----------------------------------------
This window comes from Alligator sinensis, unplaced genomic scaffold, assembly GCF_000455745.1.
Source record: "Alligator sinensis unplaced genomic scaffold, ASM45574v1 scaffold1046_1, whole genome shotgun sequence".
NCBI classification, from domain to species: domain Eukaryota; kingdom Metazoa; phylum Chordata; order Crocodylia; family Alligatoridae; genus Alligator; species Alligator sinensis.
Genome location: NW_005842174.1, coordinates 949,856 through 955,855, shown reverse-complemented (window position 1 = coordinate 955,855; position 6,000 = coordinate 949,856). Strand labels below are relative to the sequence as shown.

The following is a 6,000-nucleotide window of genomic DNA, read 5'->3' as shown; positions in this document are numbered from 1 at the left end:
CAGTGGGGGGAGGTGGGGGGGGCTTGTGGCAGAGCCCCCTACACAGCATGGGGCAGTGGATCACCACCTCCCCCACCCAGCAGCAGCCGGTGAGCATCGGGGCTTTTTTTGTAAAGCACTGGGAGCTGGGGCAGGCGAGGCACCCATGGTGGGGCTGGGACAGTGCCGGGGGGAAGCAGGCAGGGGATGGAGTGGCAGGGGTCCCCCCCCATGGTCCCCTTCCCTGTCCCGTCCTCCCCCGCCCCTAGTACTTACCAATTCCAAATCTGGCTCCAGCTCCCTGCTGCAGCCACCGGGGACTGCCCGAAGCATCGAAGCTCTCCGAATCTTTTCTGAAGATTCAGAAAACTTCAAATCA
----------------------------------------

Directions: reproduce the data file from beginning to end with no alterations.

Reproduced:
This window comes from Alligator sinensis, unplaced genomic scaffold, assembly GCF_000455745.1.
Source record: "Alligator sinensis unplaced genomic scaffold, ASM45574v1 scaffold1046_1, whole genome shotgun sequence".
NCBI classification, from domain to species: domain Eukaryota; kingdom Metazoa; phylum Chordata; order Crocodylia; family Alligatoridae; genus Alligator; species Alligator sinensis.
Genome location: NW_005842174.1, coordinates 949,856 through 955,855, shown reverse-complemented (window position 1 = coordinate 955,855; position 6,000 = coordinate 949,856). Strand labels below are relative to the sequence as shown.

The following is a 6,000-nucleotide window of genomic DNA, read 5'->3' as shown; positions in this document are numbered from 1 at the left end:
CAGTGGGGGGAGGTGGGGGGGGCTTGTGGCAGAGCCCCCTACACAGCATGGGGCAGTGGATCACCACCTCCCCCACCCAGCAGCAGCCGGTGAGCATCGGGGCTTTTTTTGTAAAGCACTGGGAGCTGGGGCAGGCGAGGCACCCATGGTGGGGCTGGGACAGTGCCGGGGGGAAGCAGGCAGGGGATGGAGTGGCAGGGGTCCCCCCCCATGGTCCCCTTCCCTGTCCCGTCCTCCCCCGCCCCTAGTACTTACCAATTCCAAATCTGGCTCCAGCTCCCTGCTGCAGCCACCGGGGACTGCCCGAAGCATCGAAGCTCTCCGAATCTTTTCTGAAGATTCAGAAAACTTCAAATCA